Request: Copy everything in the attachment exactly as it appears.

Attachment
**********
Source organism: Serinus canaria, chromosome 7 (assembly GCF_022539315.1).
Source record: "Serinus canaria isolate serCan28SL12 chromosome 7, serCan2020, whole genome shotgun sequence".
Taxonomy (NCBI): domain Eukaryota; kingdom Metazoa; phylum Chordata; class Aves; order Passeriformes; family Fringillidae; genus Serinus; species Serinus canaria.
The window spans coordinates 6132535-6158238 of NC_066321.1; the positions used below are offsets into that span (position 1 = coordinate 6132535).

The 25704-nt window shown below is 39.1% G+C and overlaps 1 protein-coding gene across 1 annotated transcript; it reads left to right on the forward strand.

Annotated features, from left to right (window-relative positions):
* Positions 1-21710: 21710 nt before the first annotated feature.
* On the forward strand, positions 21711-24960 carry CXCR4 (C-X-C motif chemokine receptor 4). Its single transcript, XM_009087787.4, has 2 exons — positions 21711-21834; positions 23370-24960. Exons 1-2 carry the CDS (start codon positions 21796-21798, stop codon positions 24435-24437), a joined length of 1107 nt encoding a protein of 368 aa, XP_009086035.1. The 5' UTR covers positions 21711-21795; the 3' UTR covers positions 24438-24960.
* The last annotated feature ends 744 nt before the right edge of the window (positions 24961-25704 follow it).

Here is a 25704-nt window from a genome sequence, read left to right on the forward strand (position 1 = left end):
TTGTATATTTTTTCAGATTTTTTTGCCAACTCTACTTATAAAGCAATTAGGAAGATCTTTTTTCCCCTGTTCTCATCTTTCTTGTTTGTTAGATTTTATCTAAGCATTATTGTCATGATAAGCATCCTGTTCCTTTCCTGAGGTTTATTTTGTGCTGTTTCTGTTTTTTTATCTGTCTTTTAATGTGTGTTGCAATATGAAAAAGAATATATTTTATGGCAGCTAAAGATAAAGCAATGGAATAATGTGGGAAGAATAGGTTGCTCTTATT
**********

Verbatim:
Source organism: Serinus canaria, chromosome 7 (assembly GCF_022539315.1).
Source record: "Serinus canaria isolate serCan28SL12 chromosome 7, serCan2020, whole genome shotgun sequence".
Taxonomy (NCBI): domain Eukaryota; kingdom Metazoa; phylum Chordata; class Aves; order Passeriformes; family Fringillidae; genus Serinus; species Serinus canaria.
The window spans coordinates 6132535-6158238 of NC_066321.1; the positions used below are offsets into that span (position 1 = coordinate 6132535).

The 25704-nt window shown below is 39.1% G+C and overlaps 1 protein-coding gene across 1 annotated transcript; it reads left to right on the forward strand.

Annotated features, from left to right (window-relative positions):
* Positions 1-21710: 21710 nt before the first annotated feature.
* On the forward strand, positions 21711-24960 carry CXCR4 (C-X-C motif chemokine receptor 4). Its single transcript, XM_009087787.4, has 2 exons — positions 21711-21834; positions 23370-24960. Exons 1-2 carry the CDS (start codon positions 21796-21798, stop codon positions 24435-24437), a joined length of 1107 nt encoding a protein of 368 aa, XP_009086035.1. The 5' UTR covers positions 21711-21795; the 3' UTR covers positions 24438-24960.
* The last annotated feature ends 744 nt before the right edge of the window (positions 24961-25704 follow it).

Here is a 25704-nt window from a genome sequence, read left to right on the forward strand (position 1 = left end):
TTGTATATTTTTTCAGATTTTTTTGCCAACTCTACTTATAAAGCAATTAGGAAGATCTTTTTTCCCCTGTTCTCATCTTTCTTGTTTGTTAGATTTTATCTAAGCATTATTGTCATGATAAGCATCCTGTTCCTTTCCTGAGGTTTATTTTGTGCTGTTTCTGTTTTTTTATCTGTCTTTTAATGTGTGTTGCAATATGAAAAAGAATATATTTTATGGCAGCTAAAGATAAAGCAATGGAATAATGTGGGAAGAATAGGTTGCTCTTATT